Some Thoughts On Bedwetting

At 2:00 a.m. last night Etani, my 6-year-old son, opened the door to our room.

“I peed in my bed,” he said. Bleary-eyed, I changed his sheets and tucked him in again.

He went right back to sleep.

I lay in bed thinking how short a time it is when our children are small. My oldest daughter’s feet have grown so much that soon we’ll wear the same shoe size. My second daughter now has a key to the garage and a $2/week allowance. Even Etani’s baby sister Leone, who’s only five months and two days old, looks like a sumo wrestler next to the newborn I see a lady carrying at the Y.

Though Etani started wearing big boy underwear (back when he would wear underwear. He’s adamantly opposed to underwear now) before he was two, night dryness has been a challenge. He wore cloth diapers at night until he was four and a half. Then he was dry so often that we boxed them up. But he went back to wetting his bed pretty regularly, with the only difference that he then refused to wear diapers at night.

He sleeps so heavily that the urge to pee doesn’t wake him up. I also read recently that a milk allergy can make you wet your bed at night. So we’ve been cutting down on dairy and we stopped letting him drink any cow’s milk before bed. That seems to be helping. Also, if we take him to the bathroom in the middle of the night, he’s usually (but not always) dry in the morning.

The past few weeks I thought we’d turned a corner. He’s been dry even without the nighttime bathroom visit. Until last night.

It’s a cliché that boys take longer than girls to potty train. I have no idea if it’s true but it has been in our family.

Our oldest was an old hand at pottying by the time she was two and almost never wet her bed. We lived in a house with wood floors back then and we’d hear her pitter patter pitter patter to the bathroom in the middle of the night, go pee, and then pitter patter pitter patter back to bed.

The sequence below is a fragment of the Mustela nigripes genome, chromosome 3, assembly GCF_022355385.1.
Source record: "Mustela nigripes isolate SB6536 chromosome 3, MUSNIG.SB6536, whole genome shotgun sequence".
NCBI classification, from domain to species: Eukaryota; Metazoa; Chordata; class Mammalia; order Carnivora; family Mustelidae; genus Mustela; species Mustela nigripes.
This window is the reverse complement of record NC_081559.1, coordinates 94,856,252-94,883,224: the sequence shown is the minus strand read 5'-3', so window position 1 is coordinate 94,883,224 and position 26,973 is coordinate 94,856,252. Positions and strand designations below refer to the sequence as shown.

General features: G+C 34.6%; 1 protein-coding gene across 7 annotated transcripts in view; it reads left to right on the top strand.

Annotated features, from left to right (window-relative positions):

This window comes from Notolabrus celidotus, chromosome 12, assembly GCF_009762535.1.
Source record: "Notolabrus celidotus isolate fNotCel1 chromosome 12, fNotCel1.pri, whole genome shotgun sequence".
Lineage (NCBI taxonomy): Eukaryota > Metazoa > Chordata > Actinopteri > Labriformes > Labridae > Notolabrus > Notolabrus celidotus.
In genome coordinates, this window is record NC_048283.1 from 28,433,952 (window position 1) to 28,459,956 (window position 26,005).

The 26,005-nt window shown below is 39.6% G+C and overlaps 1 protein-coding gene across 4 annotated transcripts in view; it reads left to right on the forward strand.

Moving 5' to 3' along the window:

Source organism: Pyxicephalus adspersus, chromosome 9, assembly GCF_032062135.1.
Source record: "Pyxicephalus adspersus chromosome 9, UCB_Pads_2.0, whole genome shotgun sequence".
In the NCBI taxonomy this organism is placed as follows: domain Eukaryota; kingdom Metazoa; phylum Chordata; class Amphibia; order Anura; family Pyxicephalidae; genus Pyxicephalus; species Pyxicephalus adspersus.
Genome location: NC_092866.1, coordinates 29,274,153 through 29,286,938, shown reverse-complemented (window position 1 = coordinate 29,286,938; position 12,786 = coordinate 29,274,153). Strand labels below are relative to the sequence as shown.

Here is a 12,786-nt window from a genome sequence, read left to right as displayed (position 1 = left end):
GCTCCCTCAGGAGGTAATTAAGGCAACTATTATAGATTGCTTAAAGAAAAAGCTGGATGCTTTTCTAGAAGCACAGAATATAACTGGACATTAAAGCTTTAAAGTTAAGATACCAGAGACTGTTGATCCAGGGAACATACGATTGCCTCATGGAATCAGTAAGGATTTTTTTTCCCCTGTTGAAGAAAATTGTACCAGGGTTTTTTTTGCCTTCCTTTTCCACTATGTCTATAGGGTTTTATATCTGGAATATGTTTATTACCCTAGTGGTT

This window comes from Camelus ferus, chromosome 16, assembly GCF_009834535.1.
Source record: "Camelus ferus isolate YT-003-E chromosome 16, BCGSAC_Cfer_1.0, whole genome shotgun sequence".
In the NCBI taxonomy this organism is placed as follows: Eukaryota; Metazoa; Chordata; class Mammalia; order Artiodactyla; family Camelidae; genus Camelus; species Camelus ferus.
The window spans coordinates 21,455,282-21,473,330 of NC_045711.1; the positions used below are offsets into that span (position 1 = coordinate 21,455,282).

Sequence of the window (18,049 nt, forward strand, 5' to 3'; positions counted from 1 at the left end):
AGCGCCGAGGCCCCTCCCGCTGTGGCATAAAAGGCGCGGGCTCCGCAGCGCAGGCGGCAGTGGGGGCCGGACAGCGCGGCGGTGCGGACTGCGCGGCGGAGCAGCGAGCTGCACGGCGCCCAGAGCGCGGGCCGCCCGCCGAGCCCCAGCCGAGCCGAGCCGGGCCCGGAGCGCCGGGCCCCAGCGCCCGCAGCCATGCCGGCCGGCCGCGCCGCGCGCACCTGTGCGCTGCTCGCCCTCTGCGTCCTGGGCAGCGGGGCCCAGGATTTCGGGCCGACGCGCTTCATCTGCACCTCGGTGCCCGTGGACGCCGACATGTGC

But then all of a sudden Hesperus started wetting her bed.

The bedwetting puzzled me. I scratched my head over it for awhile until I figured out there was a pattern. Hesperus would wet her bed whenever James and I–or even just one of us–went out at night.

“I think you’re wetting your bed because you’re worried about Daddy and me,” I said to her one night. Three-year-old Hesperus looked at me with her wide, almond-colored eyes. She fingered the satiny edge of Blue Blue, her special blanket, but she didn’t say anything.

“So I have an idea,” I continued. “Whenever Daddy and I go out at night, I’ll wake you up when I get home and let you know that I’m back and safe. That way you don’t have to worry. And you don’t have to wet your bed anymore.”

A few days later when I came home from a community meeting I tiptoed into Hesperus’s room around 9:00 p.m., pulled back her covers, and kissed her on the cheek. She stirred but didn’t awaken.

“Mommy’s home now,” I whispered. “I love you.”

Hesperus never wet her bed again.

I started a load of laundry at 6:00 a.m. this morning.

Someday, sooner than I think, there will be no more cloth diapers or urine-soaked sheets to wash.

And, then, how I’ll miss it.

What about you? Was it harder for your boys to be dry at night than your girls? Is there anything you did to help them not wet their beds that worked? Are you having any bedwetting challenges at your house?


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